Plenty of Progress in our Progressive Little Town


By Charlotte Hummel

It has been a wonderful few months here in the Borough of Lansdowne. The spring and summer seems to bring out the best in people, our landscape and our volunteer activities. The opening of the Lansdowne Landing has been a great success with people gathering for both informal and planned activities ranging from a quick coffee with a friend to full on jazz concerts and pot luck suppers. The Council that is supporting this project – especially Councilperson Susan Williams – and the number of dedicated volunteers who have done the lion’s share of construction and maintenance are real examples of why this Borough is so beloved.

The Historic Lansdowne Theater project is still moving forward. Grants from various agencies, private foundations and businesses and the all -important individual donors give hope to the project, phase by phase, that it will open in the near future to resounding applause. Thanks to the board and staff who have lovingly preserved and improved the physical plant and for keeping the spirit of the Theater alive and thriving.

The Annual Arts Festival – now a one day street fair – was also a great boost to Lansdowne’s image. Artists and crafters, music, beer garden, food truck and an expanded children’s activities area made the day a spectacular one for our town. The Lansdowne Economic Development Committee and its partners deserve the credit. Again, without volunteers, this would not have happened.

And, as always – there is so much more. The Farmers Market, 2020 House, Folk Club, Boys and Girls Club Soccer season, Lansdowne Public Library events, Inside/Out exhibit, opening of Jamey’s House of Music, Kia’s Cakes, Crystal’s Comfort Food, Penn Wood High School Football and Marching Band competitions. It makes me wonder how you can fit all of this – and MORE – in the little over one square mile that is Lansdowne.

With so much taking place in our borough these days, it can be difficult to believe that it all happens in the little over one square mile that is Lansdowne.

Now for the really BIG news! The William Penn School District which took on the role of lead plaintiff in the fair funding lawsuit has achieved what no one thought was possible. The PA Supreme Court reversed a long standing decision which allowed the legislature continue down its path of inequity in public school funding. Instead, they found that the Courts have a role to play in holding the elected legislature accountable for laws which might, in fact, be unconstitutional. In other words – checks and balances prevail. If the legislature won’t fix the problem, the people can ask the courts to force them to do it. (See related article by Jennifer Hoff ). And, if you have ever wondered what the fundamental problem is with funding, read at least the first ten pages of the decision (also linked in the article). It is shocking that it has gone on for this long.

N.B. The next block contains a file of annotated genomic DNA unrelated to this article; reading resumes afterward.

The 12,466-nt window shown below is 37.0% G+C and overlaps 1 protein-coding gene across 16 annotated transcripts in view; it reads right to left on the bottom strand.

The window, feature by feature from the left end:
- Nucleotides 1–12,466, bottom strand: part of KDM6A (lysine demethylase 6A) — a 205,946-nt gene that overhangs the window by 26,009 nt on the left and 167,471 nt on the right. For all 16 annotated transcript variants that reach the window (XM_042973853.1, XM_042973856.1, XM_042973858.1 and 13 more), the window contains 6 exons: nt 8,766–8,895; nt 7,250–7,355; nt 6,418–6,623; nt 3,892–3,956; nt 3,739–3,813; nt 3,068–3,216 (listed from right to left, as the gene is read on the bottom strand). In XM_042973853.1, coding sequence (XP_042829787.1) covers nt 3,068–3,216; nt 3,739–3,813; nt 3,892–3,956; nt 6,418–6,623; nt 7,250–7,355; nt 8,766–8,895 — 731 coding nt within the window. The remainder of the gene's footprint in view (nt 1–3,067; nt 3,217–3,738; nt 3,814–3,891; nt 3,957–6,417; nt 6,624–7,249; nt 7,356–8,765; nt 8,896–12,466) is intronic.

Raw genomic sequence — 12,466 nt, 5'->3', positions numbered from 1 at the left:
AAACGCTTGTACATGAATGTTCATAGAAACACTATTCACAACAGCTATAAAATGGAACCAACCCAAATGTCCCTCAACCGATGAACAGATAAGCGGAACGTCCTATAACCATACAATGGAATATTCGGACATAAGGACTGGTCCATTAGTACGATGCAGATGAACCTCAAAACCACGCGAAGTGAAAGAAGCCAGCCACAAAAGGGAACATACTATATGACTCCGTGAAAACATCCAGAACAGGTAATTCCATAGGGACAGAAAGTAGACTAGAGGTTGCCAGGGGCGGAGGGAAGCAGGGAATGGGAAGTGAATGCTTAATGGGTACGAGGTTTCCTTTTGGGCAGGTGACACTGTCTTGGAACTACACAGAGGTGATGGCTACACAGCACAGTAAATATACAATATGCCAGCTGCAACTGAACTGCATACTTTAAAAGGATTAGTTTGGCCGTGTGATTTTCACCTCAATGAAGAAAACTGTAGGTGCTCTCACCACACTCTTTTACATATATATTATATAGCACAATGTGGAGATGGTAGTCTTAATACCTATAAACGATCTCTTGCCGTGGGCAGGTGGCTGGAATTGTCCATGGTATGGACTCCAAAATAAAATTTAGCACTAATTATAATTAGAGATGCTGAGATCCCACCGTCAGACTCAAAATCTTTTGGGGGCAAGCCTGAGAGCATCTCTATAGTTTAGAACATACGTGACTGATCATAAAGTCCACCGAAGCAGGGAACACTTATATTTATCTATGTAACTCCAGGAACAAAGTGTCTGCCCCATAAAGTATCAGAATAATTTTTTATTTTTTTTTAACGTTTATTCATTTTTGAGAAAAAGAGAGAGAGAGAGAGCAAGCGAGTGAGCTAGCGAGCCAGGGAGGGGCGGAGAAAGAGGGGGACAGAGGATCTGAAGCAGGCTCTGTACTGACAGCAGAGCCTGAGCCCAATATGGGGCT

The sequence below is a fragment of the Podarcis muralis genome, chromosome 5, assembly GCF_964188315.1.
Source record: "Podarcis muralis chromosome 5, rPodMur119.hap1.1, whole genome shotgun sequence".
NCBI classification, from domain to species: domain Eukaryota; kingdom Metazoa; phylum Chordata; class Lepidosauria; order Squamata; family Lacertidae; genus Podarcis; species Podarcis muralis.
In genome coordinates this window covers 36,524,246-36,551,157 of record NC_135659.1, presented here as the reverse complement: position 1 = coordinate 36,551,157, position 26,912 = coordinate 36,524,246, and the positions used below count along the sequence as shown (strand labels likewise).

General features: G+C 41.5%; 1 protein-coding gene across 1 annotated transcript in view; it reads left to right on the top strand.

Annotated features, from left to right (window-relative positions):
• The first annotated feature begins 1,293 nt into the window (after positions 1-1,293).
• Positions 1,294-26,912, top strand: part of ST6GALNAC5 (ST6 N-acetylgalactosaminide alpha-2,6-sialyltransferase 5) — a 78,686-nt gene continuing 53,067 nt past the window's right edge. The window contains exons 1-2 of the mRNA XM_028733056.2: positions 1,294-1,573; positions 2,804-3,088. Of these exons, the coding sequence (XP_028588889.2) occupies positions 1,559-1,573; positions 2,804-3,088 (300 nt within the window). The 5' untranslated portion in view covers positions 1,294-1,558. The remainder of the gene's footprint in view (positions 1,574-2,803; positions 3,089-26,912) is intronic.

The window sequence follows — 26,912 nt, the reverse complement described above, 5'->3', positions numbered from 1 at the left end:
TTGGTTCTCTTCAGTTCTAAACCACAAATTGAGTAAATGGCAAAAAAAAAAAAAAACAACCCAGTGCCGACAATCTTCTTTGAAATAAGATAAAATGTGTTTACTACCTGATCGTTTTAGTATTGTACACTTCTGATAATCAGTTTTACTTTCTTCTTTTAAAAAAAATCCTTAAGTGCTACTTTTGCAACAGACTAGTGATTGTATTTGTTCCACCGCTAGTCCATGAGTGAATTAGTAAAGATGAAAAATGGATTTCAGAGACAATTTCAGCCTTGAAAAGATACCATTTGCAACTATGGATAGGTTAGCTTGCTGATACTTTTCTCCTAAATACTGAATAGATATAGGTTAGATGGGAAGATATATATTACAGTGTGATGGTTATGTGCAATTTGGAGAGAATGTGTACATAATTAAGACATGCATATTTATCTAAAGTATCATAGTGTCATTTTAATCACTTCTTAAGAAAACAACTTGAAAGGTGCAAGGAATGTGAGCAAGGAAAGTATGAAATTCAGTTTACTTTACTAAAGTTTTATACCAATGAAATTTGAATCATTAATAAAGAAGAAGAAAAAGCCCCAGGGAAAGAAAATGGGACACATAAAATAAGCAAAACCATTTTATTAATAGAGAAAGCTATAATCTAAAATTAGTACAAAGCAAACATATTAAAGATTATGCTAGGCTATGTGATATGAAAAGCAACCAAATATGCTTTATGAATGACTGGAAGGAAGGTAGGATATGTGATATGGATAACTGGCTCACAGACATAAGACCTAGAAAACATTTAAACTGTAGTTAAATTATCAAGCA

Finally, we have things to mourn in our community as well. We have lost a staunch advocate for climate change legislation in the passing of former Lansdowne resident Jan Marie Rushforth. She was a remarkably kind and gentle person who was also fierce in her advocacy for our planet.

We have also to mourn for the folks who suffered from that climate change in Texas, Florida and Puerto Rico. Fellow Americans – all of them – who need us to recognize that the common welfare means everyone needs to take care of everyone else in times of crisis. Our current administration, stymied by an ocean, has clearly forgotten that part of our founding principles.

As we prepare for press, we also mourn the people who were killed and injured in the recent and largest mass shooting of modern times in our country in Las Vegas. I find it rings hollow to hear of “thoughts and prayers” going out when we have taken literally no action in terms of gun regulations to do whatever is possible to stem this bloody tide. Frankly, I despair that we watched the bodies of little children being taken from their school in Sandy Hook and even as their bullet riddled bodies were laid to rest, our elected officials did nothing to address the central issue. There are far too many guns in the hands of too many people who have no rational need for them. My prayers are for those who are in positions to open their hearts and minds and finally do something.


In my column in the last edition of The Leader, I recalled the election of Democrats to the majority in Borough government in 1997 but also said “It was only in the early 1990s that the first Democrat was elected to serve as a Borough Councilperson.”

My former colleague on Borough Council, Dick Burke wrote to say – “FAKE NEWS.” And while an opinion column is not news, I did get a fact wrong, which I am more than willing to correct. Dick Burke, a long time Republican in Lansdowne was, in fact, the first Democrat elected to Borough council in 1977 – the first in a century. But despite his good intentions, it didn’t last. Dick failed to get elected to a second term and he eventually changed parties after which he was elected and joined the GOP majority on Council.

Ironically, Dick included in his letter a local press clipping from that time touting his achievement. What I found most enlightening about the article was Dick’s criticism of the lack of openness and transparency on the part of the GOP-dominated council – the main reason the Democrats succeeded in taking over the majority in 1997. So not only was he the first Democrat, he was prescient about the reason for the ultimate ousting of the GOP majority.